About three months ago, as his government shutdown dragged on, Donald Trump pretended that the whole fiasco was working out well for him and his party. Indeed, the president was convinced that the public was blaming Democrats for his own failed scheme.
"What's going on in that party is shocking," Trump said, referring to his Democratic opposition. "I know many people that were Democrats and they're switching over right now, and they're switching over quickly."
As we discussed at the time, whenever Trump points to unnamed "many people" he claims to know as anecdotal evidence, it's generally a safe bet that he's is sharing made-up nonsense. But even putting that aside, it's of interest that the only officials switching parties lately seem to be leaving the president's GOP behind. The Des Moines Register reported yesterday:
The longest-serving Republican in the Iowa Legislature said he's leaving the party, in part because of his disapproval with President Donald Trump.Rep. Andy McKean, who represents Anamosa in the state House of Representatives, announced Tuesday that he plans to register as a Democrat and vote with the minority caucus.... "I think the party has veered very sharply to the right," McKean said. "That concerns me."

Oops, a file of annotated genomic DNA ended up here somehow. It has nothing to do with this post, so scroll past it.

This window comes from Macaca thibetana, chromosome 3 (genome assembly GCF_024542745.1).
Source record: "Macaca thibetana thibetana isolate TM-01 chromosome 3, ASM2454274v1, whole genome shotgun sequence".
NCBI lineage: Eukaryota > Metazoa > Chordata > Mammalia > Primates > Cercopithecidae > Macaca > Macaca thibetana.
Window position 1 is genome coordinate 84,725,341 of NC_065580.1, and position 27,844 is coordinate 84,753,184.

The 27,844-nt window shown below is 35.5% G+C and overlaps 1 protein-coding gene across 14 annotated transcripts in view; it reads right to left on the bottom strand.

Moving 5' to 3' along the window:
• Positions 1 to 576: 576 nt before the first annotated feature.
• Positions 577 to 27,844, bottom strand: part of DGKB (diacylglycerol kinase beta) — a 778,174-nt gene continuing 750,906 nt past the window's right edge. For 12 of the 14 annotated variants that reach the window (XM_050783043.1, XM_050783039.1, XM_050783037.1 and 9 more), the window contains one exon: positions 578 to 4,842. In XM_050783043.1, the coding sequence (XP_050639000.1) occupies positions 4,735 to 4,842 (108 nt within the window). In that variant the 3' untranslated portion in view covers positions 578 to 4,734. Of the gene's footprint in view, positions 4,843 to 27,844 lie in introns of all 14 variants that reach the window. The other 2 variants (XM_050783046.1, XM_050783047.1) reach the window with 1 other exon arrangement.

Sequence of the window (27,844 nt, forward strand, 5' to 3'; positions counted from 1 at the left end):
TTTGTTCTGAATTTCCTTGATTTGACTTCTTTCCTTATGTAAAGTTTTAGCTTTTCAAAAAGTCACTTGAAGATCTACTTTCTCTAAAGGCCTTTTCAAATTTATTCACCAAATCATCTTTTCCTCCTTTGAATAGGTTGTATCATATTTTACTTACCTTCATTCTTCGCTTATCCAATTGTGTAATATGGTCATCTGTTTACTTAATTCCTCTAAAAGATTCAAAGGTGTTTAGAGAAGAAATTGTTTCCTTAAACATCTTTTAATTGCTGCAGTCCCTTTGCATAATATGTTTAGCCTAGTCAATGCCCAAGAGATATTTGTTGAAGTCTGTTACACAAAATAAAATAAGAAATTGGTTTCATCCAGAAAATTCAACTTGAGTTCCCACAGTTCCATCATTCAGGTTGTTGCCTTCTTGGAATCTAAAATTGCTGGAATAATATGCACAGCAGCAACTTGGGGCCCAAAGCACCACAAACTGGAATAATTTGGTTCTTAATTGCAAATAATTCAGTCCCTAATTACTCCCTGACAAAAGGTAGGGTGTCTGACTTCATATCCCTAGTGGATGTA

The Democratic Legislative Campaign Committee said in a written statement, "Representative McKean didn't leave the Republican Party. The Republican Party left him."
The party-switch doesn't change the balance of power in the Iowa state House, though the GOP majority is now down to 53 seats in the 100-member chamber.
But it's the larger pattern that seems especially noteworthy. Andy McKean's announcement in Iowa comes on the heels of a longtime Republican state senator in New Jersey also making the switch from the GOP to Democrats, insisting the Republican Party at the national level "has lost its way."
As regular readers may recall, that news came a week after a state lawmaker in California made the same switch from Republican to Democrat. A month earlier, Tani Cantil-Sakauye, the chief justice of the California Supreme Court, also gave up on the Republican Party.
And there’s Hawaii, where former Rep. Charles Djou announced last year that he’s no longer a member of the Republican Party. His announcement came almost exactly a year after state Rep. Beth Fukumoto, once considered a rising star in the Hawaii GOP, became a Democrat.
When Trump boasted that “many people” are “quickly” switching parties “right now,” perhaps he was confused about the partisan direction?
* Update: The Washington Post had a related piece on this today that's worth checking out.